ISO/IEC 27032:2023—Cybersecurity Guidelines

Network security graphic user interface background demonstrating ISO/IEC 27032:2023 cybersecurity controls.

There are 2,200 cyberattacks per day, with a cyber-attack occurring approximately every 39 seconds. In the United States, a data breach costs an average of $9.44M, and cybercrime is predicted to cost $8 trillion by 2023. Therefore, implementing an effective cybersecurity program is instrumental in protecting a company’s Internet-related services. ISO/IEC 27032:2023—Cybersecurity – Guidelines For Internet Security details guidelines for Internet security.

Internet Security

Internet security, according to ISO/IEC 27032:2023, is concerned with protecting Internet-related services and related ICT systems and networks as an extension of network security. Simply put, it describes security for activities and transactions made over the Internet. Internet security is a central component of cybersecurity and computer security, involving topics including browser security, online behavior, and network security. It manages cyber threats and risks associated with the Internet, web browsers, web apps, websites, and networks. It aims to reduce Internet related security risks for organizations, customers and other relevant stakeholders

What Is ISO/IEC 27032?

ISO/IEC 27032:2023 addresses Internet security issues and provides guidance for addressing common Internet security threats, such as: social engineering attacks; zero-day attacks; privacy attacks; hacking; and the proliferation of malicious software (malware), spyware, and other potentially unwanted software. The standard also provides an explanation of the relationship between Internet security, web security, network security, and cybersecurity. ISO/IEC 27032:2023 details high-level guidance (technical and non-technical controls) for addressing common Internet security issues to help prepare for attacks, prevent attacks, detect/monitor attacks, and respond to attacks.

The History of Cybercrime

The world’s first cyber-attack happened in France in 1834 long before the Internet was even invented. Attackers (the Blanc brothers, who traded government bonds in the city of Bordeaux) infiltrated the French telegraph system. Information about market movements took several days to arrive from Paris by mail coach, and, accordingly, traders who could get the information faster could make more money. Some traders tried using messengers and carrier pigeons, but the Blanc brothers found a way to use the telegraph line instead. They bribed the telegraph operator in the city of Tours to introduce deliberate errors into routine government messages being sent over the network. These “hackers” gained access to financial markets and stole data.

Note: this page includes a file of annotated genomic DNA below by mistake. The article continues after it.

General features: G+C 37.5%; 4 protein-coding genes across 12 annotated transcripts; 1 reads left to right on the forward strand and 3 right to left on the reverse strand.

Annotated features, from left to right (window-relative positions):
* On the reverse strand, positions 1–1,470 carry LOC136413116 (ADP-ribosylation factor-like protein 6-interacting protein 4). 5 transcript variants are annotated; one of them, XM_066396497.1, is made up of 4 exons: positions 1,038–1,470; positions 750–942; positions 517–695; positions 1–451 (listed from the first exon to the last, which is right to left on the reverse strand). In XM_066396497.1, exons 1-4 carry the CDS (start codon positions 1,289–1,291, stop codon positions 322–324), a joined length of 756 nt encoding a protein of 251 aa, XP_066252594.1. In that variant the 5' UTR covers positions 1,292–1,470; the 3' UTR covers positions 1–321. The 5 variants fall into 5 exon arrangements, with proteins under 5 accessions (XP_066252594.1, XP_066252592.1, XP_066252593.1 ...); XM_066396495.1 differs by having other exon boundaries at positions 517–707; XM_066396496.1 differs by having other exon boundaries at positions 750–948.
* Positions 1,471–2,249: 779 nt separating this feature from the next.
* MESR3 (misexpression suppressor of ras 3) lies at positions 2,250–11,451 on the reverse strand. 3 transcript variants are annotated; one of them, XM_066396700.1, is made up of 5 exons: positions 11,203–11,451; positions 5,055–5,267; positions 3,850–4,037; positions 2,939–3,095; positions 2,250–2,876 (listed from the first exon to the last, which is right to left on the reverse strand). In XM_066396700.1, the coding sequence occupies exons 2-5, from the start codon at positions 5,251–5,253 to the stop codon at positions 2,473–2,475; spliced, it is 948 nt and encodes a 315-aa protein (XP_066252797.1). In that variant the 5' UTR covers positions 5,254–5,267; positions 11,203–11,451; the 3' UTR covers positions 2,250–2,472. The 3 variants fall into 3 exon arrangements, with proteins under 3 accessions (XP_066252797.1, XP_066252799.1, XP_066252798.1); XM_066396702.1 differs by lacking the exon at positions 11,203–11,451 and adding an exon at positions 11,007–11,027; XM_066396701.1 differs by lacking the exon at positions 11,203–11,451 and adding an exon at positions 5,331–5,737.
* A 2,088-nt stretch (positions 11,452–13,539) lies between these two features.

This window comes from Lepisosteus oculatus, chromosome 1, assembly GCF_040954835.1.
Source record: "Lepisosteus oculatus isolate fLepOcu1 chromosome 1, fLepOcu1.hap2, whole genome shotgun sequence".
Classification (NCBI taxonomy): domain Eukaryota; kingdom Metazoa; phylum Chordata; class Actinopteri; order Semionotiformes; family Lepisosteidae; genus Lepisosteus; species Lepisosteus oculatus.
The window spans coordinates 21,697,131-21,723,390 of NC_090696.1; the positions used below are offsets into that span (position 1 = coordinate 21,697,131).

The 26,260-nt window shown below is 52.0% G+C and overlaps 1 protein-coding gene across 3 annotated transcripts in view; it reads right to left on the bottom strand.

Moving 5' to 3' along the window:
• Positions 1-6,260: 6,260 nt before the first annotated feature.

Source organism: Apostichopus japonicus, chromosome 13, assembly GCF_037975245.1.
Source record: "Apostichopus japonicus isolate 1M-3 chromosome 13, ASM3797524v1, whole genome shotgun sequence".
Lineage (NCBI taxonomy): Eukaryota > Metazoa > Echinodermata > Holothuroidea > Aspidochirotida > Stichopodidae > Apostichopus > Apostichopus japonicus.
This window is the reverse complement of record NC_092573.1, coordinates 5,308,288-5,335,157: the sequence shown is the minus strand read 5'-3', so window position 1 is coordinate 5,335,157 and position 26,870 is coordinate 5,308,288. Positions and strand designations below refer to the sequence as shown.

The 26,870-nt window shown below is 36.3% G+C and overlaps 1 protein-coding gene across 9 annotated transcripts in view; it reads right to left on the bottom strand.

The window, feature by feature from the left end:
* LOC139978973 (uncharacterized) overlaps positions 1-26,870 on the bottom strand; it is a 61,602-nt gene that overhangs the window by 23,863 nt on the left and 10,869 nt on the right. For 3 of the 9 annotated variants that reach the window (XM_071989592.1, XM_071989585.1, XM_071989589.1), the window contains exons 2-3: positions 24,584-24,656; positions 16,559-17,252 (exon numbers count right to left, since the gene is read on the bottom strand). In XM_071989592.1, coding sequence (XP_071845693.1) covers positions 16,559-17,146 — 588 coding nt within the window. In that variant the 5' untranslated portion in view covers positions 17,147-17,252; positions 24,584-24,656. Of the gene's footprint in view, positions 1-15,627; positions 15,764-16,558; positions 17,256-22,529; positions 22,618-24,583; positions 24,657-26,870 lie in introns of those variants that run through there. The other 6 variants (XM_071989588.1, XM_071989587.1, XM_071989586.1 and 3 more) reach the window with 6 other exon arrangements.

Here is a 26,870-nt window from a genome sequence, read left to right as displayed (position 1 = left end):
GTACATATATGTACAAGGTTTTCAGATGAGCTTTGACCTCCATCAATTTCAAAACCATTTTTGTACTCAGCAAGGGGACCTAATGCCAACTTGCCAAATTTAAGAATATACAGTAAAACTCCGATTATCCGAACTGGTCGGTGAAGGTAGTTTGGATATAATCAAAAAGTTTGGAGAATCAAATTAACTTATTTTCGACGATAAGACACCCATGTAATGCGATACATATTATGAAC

The telegraph’s encoding system included a “backspace” symbol that instructed the transcriber to ignore the previous character. The addition of a spurious character that indicated the direction of the prior day’s market movement, followed by a backspace, meant the text of the message being sent was not impacted when it was written out for delivery at the end of the line. This extra character, however, could be seen by another accomplice—a former telegraph operator who observed the telegraph tower outside Bordeaux with a telescope and then passed on the news to the Blancs. In 1836, the scam was uncovered only when the crooked operator in Tours fell ill and revealed all to a friend, who he hoped would take his place. Although Blanc brothers were put on trial, they could not be convicted because there was no law against misuse of data networks.

From that moment on, cybercrime has grown exponentially—particularly at the mid-point of the 20th Century. Spurred by the digital revolution, cyber tactics, techniques, and procedures evolved and got more sophisticated.

Controls for Internet Security

Most organizations use the Internet for various purposes, including web surfing, blogging, social networking, accessing public cloud services, information sharing, and doing e-commerce business. This involves sharing of classified business information including personal information while executing online transactions. The Internet being a public network is prone to certain unique threats. If not addressed, these threats result in attacks that can be difficult to manage. Moreover, ISO/IEC 27032:2023 maintains that organizations should develop policies, procedures and response capability to:

  1. Define the rules for acceptable use of the Internet by personnel
  2. Define what services may be exposed over the Internet
  3. Define what services may be exposed over the Internet
  4. Identify the threats, vulnerabilities, attack vectors, and their associated risks
  5. Define the roles and responsibilities of various users of the Internet
  6. Conduct user awareness on the safe practices for Internet usage
  7. Specify the responsible departments for handling Internet security issues
  8. Establish a response mechanism for cybersecurity incidents;
  9. Conduct security drills to test the response mechanism towards attacks originating from the Internet

ISO/IEC 27032:2023—Cybersecurity – Guidelines For Internet Security is available on the ANSI Webstore.

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